You can find out what your employees want and value by conducting a survey before purchasing a table for ping-pong.
Nonprofits have a limited amount of money to spend and need to be strategic about where they invest it. They should not invest in benefits or perks without due consideration.
If you want to invest in making your workplace more attractive to potential employees, it is important to offer perks that they will find valuable. This could include things like being able to bring pets to work, on-site childcare, free or discounted meals, exercise classes, or discounts at local businesses. By offering benefits that your employees will actually use, you can make your workplace more appealing and increase the chances of attracting top talent.
Little things can have a big impact. Something as small as a birthday card can make a big difference in employee satisfaction.
11. Ensure work-life balance
According to a survey from the Corporate Executive Board, people who feel they have good work-life balance work 21% harder than those who don’t. The Corporate Executive Board represents 80% of Fortune 500 companies.
This is called the social exchange theory in academic circles. It posits that when an employer offers something that benefits the employee, the employee will return the favor by working harder than required.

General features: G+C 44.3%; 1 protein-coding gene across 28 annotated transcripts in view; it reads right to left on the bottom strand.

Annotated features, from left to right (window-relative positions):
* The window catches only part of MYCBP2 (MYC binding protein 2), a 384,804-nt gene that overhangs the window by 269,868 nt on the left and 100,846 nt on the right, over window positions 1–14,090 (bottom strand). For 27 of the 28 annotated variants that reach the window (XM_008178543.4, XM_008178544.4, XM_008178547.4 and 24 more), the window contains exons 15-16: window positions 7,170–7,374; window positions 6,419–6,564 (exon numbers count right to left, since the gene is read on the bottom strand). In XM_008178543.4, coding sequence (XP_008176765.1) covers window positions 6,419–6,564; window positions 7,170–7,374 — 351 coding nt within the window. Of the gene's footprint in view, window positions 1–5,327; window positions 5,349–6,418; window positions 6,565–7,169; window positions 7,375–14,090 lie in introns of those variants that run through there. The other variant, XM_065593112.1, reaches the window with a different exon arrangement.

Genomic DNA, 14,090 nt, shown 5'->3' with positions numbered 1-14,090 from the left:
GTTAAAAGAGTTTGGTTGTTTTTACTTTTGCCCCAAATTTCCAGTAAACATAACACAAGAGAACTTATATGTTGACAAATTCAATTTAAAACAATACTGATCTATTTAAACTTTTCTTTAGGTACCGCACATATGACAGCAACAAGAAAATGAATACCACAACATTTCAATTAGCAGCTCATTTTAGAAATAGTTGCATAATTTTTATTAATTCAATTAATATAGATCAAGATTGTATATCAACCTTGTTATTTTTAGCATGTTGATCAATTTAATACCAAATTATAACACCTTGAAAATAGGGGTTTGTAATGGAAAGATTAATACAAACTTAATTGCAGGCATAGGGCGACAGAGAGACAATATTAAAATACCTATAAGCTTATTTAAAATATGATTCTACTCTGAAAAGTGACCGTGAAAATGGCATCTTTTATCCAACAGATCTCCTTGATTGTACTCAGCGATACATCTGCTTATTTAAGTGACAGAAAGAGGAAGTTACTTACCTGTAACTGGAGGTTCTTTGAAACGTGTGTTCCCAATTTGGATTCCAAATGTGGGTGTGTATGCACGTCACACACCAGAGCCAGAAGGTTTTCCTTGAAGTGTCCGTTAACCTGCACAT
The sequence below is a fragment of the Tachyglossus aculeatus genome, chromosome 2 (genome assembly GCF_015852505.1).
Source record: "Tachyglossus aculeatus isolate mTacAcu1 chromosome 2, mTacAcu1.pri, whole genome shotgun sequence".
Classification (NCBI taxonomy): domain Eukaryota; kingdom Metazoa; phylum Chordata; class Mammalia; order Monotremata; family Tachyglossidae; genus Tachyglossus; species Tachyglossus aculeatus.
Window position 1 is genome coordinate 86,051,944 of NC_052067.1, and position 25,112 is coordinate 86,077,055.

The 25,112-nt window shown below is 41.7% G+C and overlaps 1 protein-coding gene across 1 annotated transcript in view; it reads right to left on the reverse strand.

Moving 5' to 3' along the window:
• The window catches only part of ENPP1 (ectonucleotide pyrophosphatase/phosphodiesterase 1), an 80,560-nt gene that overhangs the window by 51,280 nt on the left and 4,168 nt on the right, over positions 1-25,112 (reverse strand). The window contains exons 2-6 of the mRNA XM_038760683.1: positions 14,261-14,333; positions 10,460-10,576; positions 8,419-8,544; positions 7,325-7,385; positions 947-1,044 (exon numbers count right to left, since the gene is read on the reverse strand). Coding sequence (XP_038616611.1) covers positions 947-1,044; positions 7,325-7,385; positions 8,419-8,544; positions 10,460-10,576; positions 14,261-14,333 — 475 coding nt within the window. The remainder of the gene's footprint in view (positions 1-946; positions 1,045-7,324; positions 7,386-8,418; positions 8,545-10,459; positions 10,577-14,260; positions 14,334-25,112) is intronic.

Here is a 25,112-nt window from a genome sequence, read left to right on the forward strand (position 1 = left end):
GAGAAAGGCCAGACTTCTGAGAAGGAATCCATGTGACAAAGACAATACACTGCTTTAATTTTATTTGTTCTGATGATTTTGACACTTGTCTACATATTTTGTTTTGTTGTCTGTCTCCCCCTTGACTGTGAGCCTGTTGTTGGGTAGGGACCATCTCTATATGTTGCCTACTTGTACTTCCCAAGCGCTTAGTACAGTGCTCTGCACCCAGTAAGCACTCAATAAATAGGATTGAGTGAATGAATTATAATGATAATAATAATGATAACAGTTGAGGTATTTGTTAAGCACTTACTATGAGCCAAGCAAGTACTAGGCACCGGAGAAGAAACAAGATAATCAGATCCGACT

Programs that allow employees to choose how, where, or when they do their work give them a sense of value and responsibility.
12. Listen and talk
An employee who is engaged feels that their opinion is valued and that they are heard. Do your best to create an environment in which your employees feel comfortable speaking up and feel that their opinion matters.
Make sure you’re frequently talking to your employees, and listening to them earnestly when you are. Ask questions to get a clear idea of what they’re saying, and give thought to their feedback and remarks.
The following is a clarifying statement to ensure that employees are aware of what is expected from them in order to work more efficiently and with less stress.
The best way to achieve desired results is to collaborate with employees to set goals. This will make them feel more invested and in control, both of which have been shown to lead to increased employee engagement and satisfaction.
Make sure to frequently communicate with your employees to see how they are feeling and if they are meeting their goals.
Nonprofits have an advantage because most of their employees care about the cause, not just their career. This is not what most for-profit organizations can say.
Nonprofit organizations can capitalize on this invaluable edge.
Organizational leaders need to do everything they can to stop people from leaving their jobs voluntarily, because the success of the organization depends on the quality of its workforce.
Organizations are only as good as their employees.